5A / Conservation and Restoration: Montreal

Photographing in Montreal in the early 1970s brought me into contact with architects who felt an urgent need for Montrealers to know about the city’s overlooked buildings and unobserved history. Each contributor wrote a chapter for Exploring Montreal; my chapter is titled “The River Edges.” At the same time, Richard Pare and I focused with tripod and camera on greystone structures, passersby commented, “Why that building? It’s old, it will be demolished.”

The demolition of the Van Horne mansion on Sherbrooke Street in 1973 ignited twenty-three citizen groups to form Sauvons Montréal. In 1975, Héritage Montréal raised funds so that conservation groups could take action in order to give a face to each building, like family portraits. Our tools to stop demolition included marching in the streets, publishing ads and booklets, working with residents, and ultimately working with a whole neighborhood and the Federal government to establish Canada’s largest not-for-profit cooperative housing renovation, Milton-Parc. Also known as the McGill ghetto, Milton-Parc was exemplary; community values were asserted; no one was evicted, and families could continue to live in security in the downtown, without risk of gentrification.

Investment in renovating low- to medium-income neighborhoods is as important as the conservation of monuments or building anew. Since 1997 the Fonds d’investissement Montréal (FIM), which I head, has brought private sector investment to the urgent need for communitarian housing beyond the limits of government programs.

5B / Conservation and Restoration: Abroad

In the mid-seventies, along with urban guerrilla activities in Montreal, and distressed by wanton demolition in other cities and less-than-thoughtful real estate development, I formed a firm as architect and developer with Gene Summers (then partner-in-charge at C. F. Murphy Associates in Chicago and formerly Mies van der Rohe’s major assistant). We were convinced it was possible to vastly improve the quality of life in cities and also to be financially successful. We proved this in pioneering the renovation of a major hotel property, the 1,000-room Los Angeles Biltmore, which was slated for demolition. Built in 1921 in connection with the rise of the era of the automobile, the renovated hotel re-established its prominence and encouraged rebirth of part of the old downtown.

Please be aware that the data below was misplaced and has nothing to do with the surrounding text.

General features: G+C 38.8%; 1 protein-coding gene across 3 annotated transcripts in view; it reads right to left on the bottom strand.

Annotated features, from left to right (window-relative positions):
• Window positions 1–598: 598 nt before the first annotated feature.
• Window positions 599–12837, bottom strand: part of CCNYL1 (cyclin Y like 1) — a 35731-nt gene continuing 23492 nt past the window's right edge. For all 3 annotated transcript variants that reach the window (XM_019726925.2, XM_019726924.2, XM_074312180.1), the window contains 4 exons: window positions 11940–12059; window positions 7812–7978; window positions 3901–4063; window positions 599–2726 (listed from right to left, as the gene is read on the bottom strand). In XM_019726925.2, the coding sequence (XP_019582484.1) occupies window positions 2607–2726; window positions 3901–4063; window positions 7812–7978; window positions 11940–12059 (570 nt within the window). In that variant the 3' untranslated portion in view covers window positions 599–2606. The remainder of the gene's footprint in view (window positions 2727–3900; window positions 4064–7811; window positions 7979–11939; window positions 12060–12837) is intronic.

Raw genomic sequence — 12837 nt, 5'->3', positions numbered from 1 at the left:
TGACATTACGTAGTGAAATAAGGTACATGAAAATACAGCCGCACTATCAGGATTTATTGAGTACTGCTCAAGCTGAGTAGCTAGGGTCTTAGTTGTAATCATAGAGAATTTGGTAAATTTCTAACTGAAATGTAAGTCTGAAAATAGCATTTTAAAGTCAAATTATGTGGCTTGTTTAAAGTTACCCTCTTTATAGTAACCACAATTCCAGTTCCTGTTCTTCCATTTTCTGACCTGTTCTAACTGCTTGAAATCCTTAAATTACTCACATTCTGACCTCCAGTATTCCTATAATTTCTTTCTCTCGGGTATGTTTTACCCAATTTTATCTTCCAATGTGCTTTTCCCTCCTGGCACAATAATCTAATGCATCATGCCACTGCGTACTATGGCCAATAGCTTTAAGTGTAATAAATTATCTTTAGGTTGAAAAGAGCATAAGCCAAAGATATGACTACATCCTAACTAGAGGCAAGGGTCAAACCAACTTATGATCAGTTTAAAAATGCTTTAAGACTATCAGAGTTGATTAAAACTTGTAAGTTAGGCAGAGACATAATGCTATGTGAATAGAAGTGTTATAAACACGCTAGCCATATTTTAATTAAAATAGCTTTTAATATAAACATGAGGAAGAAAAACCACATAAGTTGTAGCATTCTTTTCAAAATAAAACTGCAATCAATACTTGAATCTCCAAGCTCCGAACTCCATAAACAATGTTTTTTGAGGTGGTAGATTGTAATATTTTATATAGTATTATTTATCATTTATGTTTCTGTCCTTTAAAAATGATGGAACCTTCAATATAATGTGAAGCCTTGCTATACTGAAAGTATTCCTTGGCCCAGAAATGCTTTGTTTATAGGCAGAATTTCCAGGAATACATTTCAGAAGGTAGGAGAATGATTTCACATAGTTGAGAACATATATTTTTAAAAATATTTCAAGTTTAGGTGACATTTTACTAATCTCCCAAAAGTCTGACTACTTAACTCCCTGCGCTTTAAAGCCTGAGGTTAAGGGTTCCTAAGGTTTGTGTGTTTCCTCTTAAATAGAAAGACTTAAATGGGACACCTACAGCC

My work in conservation and renovation led the president of the World Jewish Congress, in connection with the Camp David Accords, to ask me to study the conditions, and then to take the steps needed to substantiate an interfaith religious center in Egypt. The very presence of the three monotheistic religions in close proximity in Old Cairo—the Ben Ezra Synagogue and the surrounding Coptic and Marianite churches within the fourth-century Roman fortifications, with the Mosque of Amr ibn al-As, the first mosque erected in Egypt, close by—offered the necessary context. The synagogue had been abandoned since the Six Day War: Were it to fall into ruin, the evidence of the cohabitation of the three religions would have been lost to history. Furthermore, its symbolic message was urgently needed. Conservation of the synagogue (whose foundations, we discovered, date from the 11th century) and its precinct was complicated and fascinating, but for me it was indispensable above all to document the process and to undertake and publish archaeological and historical research on the synagogue, for this was the only way to substantiate the existence of this cohabitation.

6 / Canadian Centre for Architecture (CCA): Idea and Design

More was needed to make architecture a public concern. Much more. Everyone seems to know something about painting, sculpture, and films, but not about architecture. Architecture frames our daily lives; it creates the medium in which we grow and learn, and live. Yet as an art form and social structure its language is mostly unknown. Clearly, architecture is unequivocally a public concern.

It was crucial to establish a place where the many aspects of creating the built world could be discussed, a new type of cultural institution, with the specific aim of increasing public awareness of the role of architecture in contemporary society and promoting scholarly research in the field. An international and interrelated collection composed of prints, drawings, photographs, architectural archives, and books would support research and induce knowledge and debate generated through publications, exhibitions, seminars, and other programs. Such places existed only in part. I discussed creating such a place with art historian and museum director Daniel Robbins and asked him to undertake a study of the mission, collections, operations, and staffing of institutions with related programs, whether library or museum or research center.